Q How long did Florencio Jumawan and Rogelio Perio-Perio stay in that place near your house?
A About five minutes, sir.
Q After that, did you notice where did they go?
A Yes, sir.
A They proceeded on their way home, sir." (tsn., pp. 36-37, Feb. 14, 1974 hearing)
By any stretch of the imagination We cannot bring to ourselves the relevance or connection between the meeting and conversation of Jumawan and Perio-Perio and the death of Tomasa Albios. In the first place, Embrado did not hear what the two were talking about. On the contrary, he could only guess that they were referring to the tethering of their carabaos. Secondly, it is hard to believe that Jumawan knew at the time that the Albios family would be passing the place at the particular hour and in whose company they would be. To convict appellant on this testimony of Embrado or to consider it as proof would be basing conviction on mere inference "which can hardly be said to be reasonable, much less inescapable." (People v. Maisug, 27 SCRA 742)
Then, there is the Chief of Police, Marcelino Camaso, who testified that when he investigated Florencio Jumawan, the latter pointed to herein appellant as the one who fired the shot intended for Domingo, but instead, hit Tomasa. Whereupon, Perio-Perio was brought in for investigation and the latter allegedly admitted in writing (Exhibit "E") that Jumawan hired him for P100.00 to shoot and kill Domingo Albios because the latter’s wife was Jumawan’s mistress. Further, Camaso declared that Jumawan pointed to him the place where he hid the weapon used in the shooting of the victim - in the coconut plantation of a certain Cabilin. Accompanied by Jumawan they went to the place and recovered the homemade shotgun (Exhibit "F").chanrobles virtual lawlibrary
The only evidence which would pin appellant to the case at bar are his statement (Exhibit "E") and the recovery of the firearm (Exhibit "F"). Relative thereto, We are dubious of appellant’s guilt because —
1. Why would Jumawan, a married man, plot the assassination of Domingo Albios when the latter is the offended party in the alleged liaison of the former with Tomasa, a mother of ten (10) children. The reverse would be more natural and logical. And, there is no certainty that Tomasa is really the mistress of Jumawan.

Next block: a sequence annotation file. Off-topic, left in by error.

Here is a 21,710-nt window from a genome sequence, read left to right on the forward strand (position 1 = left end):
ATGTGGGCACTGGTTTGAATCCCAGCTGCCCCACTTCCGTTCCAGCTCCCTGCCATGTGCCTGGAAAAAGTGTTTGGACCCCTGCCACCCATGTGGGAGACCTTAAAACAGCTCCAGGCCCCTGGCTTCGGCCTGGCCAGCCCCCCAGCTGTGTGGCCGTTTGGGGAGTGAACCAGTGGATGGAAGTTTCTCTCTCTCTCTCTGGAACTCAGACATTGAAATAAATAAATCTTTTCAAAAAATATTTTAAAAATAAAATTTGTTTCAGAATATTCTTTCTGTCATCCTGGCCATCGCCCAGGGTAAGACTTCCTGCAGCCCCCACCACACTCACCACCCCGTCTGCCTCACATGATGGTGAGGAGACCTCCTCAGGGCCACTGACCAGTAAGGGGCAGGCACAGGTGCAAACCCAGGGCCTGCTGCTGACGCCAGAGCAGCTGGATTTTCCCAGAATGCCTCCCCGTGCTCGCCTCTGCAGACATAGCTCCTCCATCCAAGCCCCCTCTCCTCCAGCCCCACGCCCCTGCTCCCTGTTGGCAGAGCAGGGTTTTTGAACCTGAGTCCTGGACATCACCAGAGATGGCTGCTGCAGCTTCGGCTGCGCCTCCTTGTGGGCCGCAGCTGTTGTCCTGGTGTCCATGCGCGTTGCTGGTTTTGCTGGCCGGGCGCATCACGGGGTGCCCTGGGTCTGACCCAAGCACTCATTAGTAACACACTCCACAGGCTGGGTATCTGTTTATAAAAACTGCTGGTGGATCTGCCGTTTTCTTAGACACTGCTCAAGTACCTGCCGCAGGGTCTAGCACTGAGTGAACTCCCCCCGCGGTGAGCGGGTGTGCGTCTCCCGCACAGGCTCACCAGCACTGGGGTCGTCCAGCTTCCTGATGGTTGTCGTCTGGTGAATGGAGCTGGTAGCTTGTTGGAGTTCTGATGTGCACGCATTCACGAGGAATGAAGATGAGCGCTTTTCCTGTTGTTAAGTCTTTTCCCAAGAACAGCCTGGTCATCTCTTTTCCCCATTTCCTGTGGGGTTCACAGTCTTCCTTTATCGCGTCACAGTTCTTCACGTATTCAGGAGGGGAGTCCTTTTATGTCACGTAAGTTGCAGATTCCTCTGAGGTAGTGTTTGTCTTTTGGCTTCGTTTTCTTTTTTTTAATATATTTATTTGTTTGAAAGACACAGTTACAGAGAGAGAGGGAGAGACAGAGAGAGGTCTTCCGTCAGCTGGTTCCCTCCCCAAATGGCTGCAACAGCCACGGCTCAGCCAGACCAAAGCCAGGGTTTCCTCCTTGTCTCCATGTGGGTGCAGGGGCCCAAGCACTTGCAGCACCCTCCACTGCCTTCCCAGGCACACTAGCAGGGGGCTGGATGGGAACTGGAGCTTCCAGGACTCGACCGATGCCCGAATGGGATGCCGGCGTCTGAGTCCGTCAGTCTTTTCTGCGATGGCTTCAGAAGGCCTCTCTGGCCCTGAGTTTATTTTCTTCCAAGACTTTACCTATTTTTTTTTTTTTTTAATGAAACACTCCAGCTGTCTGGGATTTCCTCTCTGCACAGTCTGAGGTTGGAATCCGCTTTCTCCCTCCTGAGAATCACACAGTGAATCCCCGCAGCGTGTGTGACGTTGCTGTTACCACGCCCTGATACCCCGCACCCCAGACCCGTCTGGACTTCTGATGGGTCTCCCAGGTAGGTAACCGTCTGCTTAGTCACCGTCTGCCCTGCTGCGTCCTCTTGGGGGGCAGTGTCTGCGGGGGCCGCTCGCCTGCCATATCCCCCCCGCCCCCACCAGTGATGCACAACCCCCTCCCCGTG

2. After appellant was arrested and detained he obtained injuries during his investigation and signing of Exhibit "E." In his decision, the trial judge said: "He showed his small scar on his right upper lip and another scar on the right elbow and on the left forehead which according to him were scars of the wound when he was hit with the pistol butt by Patrolman Mario Caliso who warned him that he will kill him if he will not sign the confession or if he will tell the judge that he was maltreated." (p. 163-164, Original Records)
3. Florencio Jumawan died even before a case against him could be filed in court. As observed by the trial court in its decision, Jumawan "died of an illness. Apparently, he was not attended by any physician while he was detained in the municipal jail of Sibutad, Zamboanga del Norte, although he was sent to the Rizal Memorial Hospital for treatment when his sickness was already quite serious. As a matter of fact, he died on his way to the hospital." (p. 154, original Records) Records do not show the nature of his fatal illness and what caused it, or why no medical attendance was given him — circumstances which, according to the defense — "give rise to the inference that he was a victim of torture.
"4. The victim, Tomasa Albios, was not autopsied before she was buried. While it was true that she died of gunshot wounds, there is no evidence that the bullet that hit her came from the firearm, Exhibit "F." Stated differently, any gun could have been presented with a "concocted story that it was found where the accused had said it was hidden." (p. 10, Appellant’s brief).
5. Appellant, a third grader, testified that he saw the firearm, Exhibit "F", for the first time in court and he was not the one who told the Chief of Police where it was hidden; that he signed the statement (Exhibit "E") because he was maltreated and threatened to be killed. On this point, the Chief of Police declared that before taking the confession "of Perio-Perio he advised the latter that under the constitution, he has the right to be assisted by counsel, right not to answer any question and explained to the accused that whatever the accused will say, will be used against him or in his favor, as the case maybe," (p. 158, Original Records) The advice supposedly given appellant, particularly on the matter of assistance of counsel, does not appear on Exhibit "E" because the only question asked in connection therewith was —
‘INVESTIGATION: Are you willing to answer all questions that may be propounded to you, and are you willing to sign this statement to prove that all you stated here are true and correct?" (p. 86, Original Records)
‘SUBJECT: Yes, I am willing to answer and to sign this statement.’
We are astonished that the requisites of the 1973 Constitution with respect to the admission of extrajudicial confession, were allegedly observed by the police when the statement of appellant was taken on June 25, 1972 or before the new fundamental law took effect.
Under these circumstances, it is hard to believe that the statement (Exhibit "E") was given freely and voluntarily. The least that can be said of the People’s evidence in the case at bar is, it is insufficient to sustain the allegations of the information because it is tainted with doubt, inconclusiveness and inferences consonant with the innocence of the accused. The rule requiring proof beyond reasonable doubt has not been complied with. It is true that appellant’s defense of alibi is weak, but well established and founded is the rule that the prosecution must rely on the strength of its own evidence and not on the weakness of the defense; and that the accused need not prove his innocence because that is presumed.
WHEREFORE, on reasonable doubt, the judgment of the lower court, dated August 30, 1974 is REVERSED and appellant Rogelio Perio-Perio is hereby ACQUITTED.
Melencio-Herrera (Actg. Chairman), Abad Santos, Plana and Escolin, JJ.